* levying crippling tolls on wages, sales, houses and capital goods, mostly so corrupt politicians can use the revenue thus generated to fund the numerous disservices they gleefully impose -- including the “six basic functions” of compulsory government schooling, the horribly destructive and ridiculously hypocritical drug war, Soviet-style surveillance of “We the People,” Nazi-style police state thuggery, and imperialist, terroristic, hornets’ nest-stirring wars of aggression; and by

* allowing what is, in effect -- and in the words of economist Fred Foldvary, -- a “forced transfer of wealth from workers to landowners” (see this, this and this ).

Those two systems, i.e., our money system and tax system, are undoubtedly the two primary reasons for the alarming wealth and income disparities in this country (not to mention other countries) -- disparities that are so large and so destructive to the very fabric of society, they have us on the verge of a hellish new Dark Ages.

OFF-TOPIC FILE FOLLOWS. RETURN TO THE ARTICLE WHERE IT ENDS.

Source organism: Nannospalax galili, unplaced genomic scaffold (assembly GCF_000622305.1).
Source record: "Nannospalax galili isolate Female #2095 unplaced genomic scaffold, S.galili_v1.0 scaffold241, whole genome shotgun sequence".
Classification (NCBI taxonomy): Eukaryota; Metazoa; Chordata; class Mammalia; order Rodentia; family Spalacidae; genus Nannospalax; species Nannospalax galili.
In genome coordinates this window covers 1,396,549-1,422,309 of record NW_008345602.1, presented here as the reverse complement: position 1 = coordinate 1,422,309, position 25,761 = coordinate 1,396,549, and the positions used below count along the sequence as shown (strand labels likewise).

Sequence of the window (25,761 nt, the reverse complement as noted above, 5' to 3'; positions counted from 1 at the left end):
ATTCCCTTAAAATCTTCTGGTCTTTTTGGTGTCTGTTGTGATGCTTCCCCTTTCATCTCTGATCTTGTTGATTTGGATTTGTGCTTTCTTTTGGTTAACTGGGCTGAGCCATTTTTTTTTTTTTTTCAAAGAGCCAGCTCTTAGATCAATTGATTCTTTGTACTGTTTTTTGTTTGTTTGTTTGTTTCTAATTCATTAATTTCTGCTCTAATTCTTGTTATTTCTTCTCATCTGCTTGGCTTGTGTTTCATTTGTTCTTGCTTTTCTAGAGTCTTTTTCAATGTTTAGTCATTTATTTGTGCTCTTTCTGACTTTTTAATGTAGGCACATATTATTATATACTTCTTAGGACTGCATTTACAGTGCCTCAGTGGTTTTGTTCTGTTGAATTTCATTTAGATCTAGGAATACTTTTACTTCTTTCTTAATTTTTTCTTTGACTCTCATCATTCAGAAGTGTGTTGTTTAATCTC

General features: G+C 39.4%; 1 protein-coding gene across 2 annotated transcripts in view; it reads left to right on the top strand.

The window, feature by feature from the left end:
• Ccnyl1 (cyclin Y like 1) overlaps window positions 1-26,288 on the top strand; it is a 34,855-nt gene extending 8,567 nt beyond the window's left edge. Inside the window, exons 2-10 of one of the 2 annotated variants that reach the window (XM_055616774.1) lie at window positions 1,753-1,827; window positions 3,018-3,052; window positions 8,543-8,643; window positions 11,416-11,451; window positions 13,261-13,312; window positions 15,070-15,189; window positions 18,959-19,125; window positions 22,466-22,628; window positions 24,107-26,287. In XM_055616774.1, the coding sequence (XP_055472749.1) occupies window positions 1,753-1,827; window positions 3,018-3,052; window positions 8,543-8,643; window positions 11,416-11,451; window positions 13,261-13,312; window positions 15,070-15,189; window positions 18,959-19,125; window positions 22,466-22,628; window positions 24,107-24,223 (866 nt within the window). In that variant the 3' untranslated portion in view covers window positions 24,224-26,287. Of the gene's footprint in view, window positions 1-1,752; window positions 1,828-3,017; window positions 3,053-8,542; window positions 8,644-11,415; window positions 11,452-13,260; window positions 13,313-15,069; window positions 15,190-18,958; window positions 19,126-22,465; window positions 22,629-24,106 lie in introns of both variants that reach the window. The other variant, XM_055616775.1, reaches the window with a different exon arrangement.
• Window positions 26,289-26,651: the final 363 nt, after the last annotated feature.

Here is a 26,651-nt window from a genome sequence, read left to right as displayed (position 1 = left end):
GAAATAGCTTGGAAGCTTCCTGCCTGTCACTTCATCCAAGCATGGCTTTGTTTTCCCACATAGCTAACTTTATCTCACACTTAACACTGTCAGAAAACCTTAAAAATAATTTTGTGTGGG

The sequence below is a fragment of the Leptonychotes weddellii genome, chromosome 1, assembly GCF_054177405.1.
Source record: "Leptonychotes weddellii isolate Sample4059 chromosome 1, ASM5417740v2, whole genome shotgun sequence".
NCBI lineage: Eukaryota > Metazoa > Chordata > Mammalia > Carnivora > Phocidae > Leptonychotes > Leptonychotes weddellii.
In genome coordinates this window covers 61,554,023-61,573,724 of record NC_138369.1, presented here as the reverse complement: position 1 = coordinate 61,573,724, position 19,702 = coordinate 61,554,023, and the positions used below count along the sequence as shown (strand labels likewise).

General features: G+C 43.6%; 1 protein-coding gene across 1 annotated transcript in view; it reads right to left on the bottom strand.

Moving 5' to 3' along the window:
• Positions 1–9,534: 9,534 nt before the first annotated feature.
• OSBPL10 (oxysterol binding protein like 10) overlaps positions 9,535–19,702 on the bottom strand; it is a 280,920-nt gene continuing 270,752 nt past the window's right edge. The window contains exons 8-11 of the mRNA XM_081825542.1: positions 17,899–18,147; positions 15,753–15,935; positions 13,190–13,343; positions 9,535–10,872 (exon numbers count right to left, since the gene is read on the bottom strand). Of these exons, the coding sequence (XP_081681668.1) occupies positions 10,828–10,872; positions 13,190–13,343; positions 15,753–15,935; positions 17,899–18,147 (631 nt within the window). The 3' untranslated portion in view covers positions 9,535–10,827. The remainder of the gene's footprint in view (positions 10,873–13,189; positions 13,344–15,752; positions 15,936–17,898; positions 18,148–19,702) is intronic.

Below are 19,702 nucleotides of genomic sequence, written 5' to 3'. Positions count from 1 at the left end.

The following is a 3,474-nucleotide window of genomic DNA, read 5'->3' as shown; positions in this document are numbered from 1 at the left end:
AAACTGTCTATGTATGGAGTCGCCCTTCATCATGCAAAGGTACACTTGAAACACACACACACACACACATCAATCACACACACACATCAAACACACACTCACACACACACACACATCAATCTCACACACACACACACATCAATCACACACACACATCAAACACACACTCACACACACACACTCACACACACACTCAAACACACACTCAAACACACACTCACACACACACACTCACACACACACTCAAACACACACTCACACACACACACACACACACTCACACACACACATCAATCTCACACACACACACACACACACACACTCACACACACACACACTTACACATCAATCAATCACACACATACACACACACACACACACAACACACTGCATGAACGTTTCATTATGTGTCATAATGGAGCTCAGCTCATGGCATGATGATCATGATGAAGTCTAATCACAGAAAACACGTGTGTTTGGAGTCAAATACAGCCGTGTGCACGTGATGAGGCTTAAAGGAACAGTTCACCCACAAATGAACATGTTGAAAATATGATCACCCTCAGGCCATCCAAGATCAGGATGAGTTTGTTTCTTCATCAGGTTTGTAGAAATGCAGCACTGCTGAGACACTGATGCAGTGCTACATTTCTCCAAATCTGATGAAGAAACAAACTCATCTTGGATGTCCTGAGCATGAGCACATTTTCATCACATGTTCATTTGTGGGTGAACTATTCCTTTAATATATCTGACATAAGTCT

Two secondary, though far from insignificant, reasons are (a) a rigged, privilege-based regulatory system that -- mostly through prohibitively high “licensing” barriers and overextended “patent” protection, and with the aid of court-protected “corporate personhood” -- gives rise to an economy dominated by price-gouging cartels and oligopolies, and (b) a corporatist trade policy that -- with the aid of subsidies and favored tax treatment afforded by bought-off politicians to select corporations -- gives rise to a retail sector dominated by slave goods-selling, small business-destroying corporate retail chains.